Culler--Theory of the Lyric Culler taught at the Universities of Cambridge and Oxford before arriving at Cornell in 1977. In a long and distinguished career he has published 10 books and over 200 scholarly articles, interviews, reviews, and occasional pieces. His scholarship is credited with establishing the significance of linguistic models for literary criticism; he is also widely admired for his sophisticated and luminous readings of literary figures like Baudelaire, Flaubert, and Poe. Culler has received some of the highest honors a literary scholar can aspire to, including the James Russell Lowell Prize of the Modern Language Association (awarded for his second book Structuralist Poetics in 1975), election to the American Academy of Art and Sciences and the American Philosophical Society, and the presidency of the American Comparative Literature Association.

Literary Theory for the 21st Century
Date: Wednesday, October 15
Time: 5:30pm
Location: Ansari Business Building, 106

Theory of the Lyric
Date: Thursday, October 16
Time: 12:30pm
Location: Max Fleischmann Agriculture Building, 301

Anyone interested in attending Culler’s 10/16 brownbag discussion should email Professor Ann Keniston ( for a copy of the precirculated reading.

Sponsored by:
The Hilliard Endowment
The English Department
The English Department Public Occasions Committee


Posted September 29, 2014

David Gessner Reading:
“All the Wild That Remains”

David Gessner LEcture:
“All the Wild That Remains”

David Gessner is the author of eight books, including Return of the Osprey, Sick of Nature, My Green Manifesto, and The Tarball Chronicles, which won the 2012 Reed Award for Best Book on the Southern Environment and the Association for Study of Literature and the Environment’s award for best book of creative writing in 2011-12. He has published essays in many journals and magazines, including Outside and The New York Times Magazine, and has won the prestigious John Burroughs Award for Best Nature Essay, a Pushcart Prize, and inclusion in Best American Nonrequired Reading. He recently appeared on MSNBC’s The Cycle to offer his take on the anniversary of Hurricane Sandy. Gessner taught Environmental Writing as a Briggs-Copeland Lecturer at Harvard, and is currently a Professor at the University of North Carolina at Wilmington, where he founded the award-winning literary journal of place, Ecotone. His latest book, All the Wild That Remains (forthcoming from Norton), is about following the ghosts of Wallace Stegner and Edward Abbey around the American West. Gessner is among the most accomplished contemporary American environmental writers, and he is known especially for his irreverent and comically energetic literary voice.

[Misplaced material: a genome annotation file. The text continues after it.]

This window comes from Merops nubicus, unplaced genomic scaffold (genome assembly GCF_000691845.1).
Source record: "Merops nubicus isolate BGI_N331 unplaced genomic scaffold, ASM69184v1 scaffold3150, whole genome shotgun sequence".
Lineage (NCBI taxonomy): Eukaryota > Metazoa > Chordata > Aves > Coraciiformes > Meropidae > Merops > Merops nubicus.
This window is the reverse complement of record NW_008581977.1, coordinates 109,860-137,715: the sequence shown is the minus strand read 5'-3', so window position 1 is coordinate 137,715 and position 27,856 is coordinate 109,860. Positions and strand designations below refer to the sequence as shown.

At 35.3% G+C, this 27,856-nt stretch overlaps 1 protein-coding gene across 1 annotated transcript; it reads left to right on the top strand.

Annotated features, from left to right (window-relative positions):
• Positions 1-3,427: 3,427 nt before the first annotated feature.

Date: Friday, November 14
Time:at 4:00 p.m.
Location: FH 106


Posted September 29, 2014

Event Calendar

Additional Items of Interest

English Department Clubs

UNR Linguistics Club

The English Department helps to support several clubs for UNR's students. Please click on the images above to learn more about each club.

Internships Available

Student Studying

Internships for credit available to qualified junior and senior undergraduate English majors and minors. See a list of available positions here. Contact English Department Internship Coordinator Gailmarie Pahmeier for more information.

University Writing Center

Student Studying

Funded by student fees under the ASUN-initiated and student-approved Joint Vision 2017

Plan, the University Writing Center provides free one-on-one tutoring for undergraduate and graduate students. UWC staff is also available to give presentations to classes, faculty, and other groups.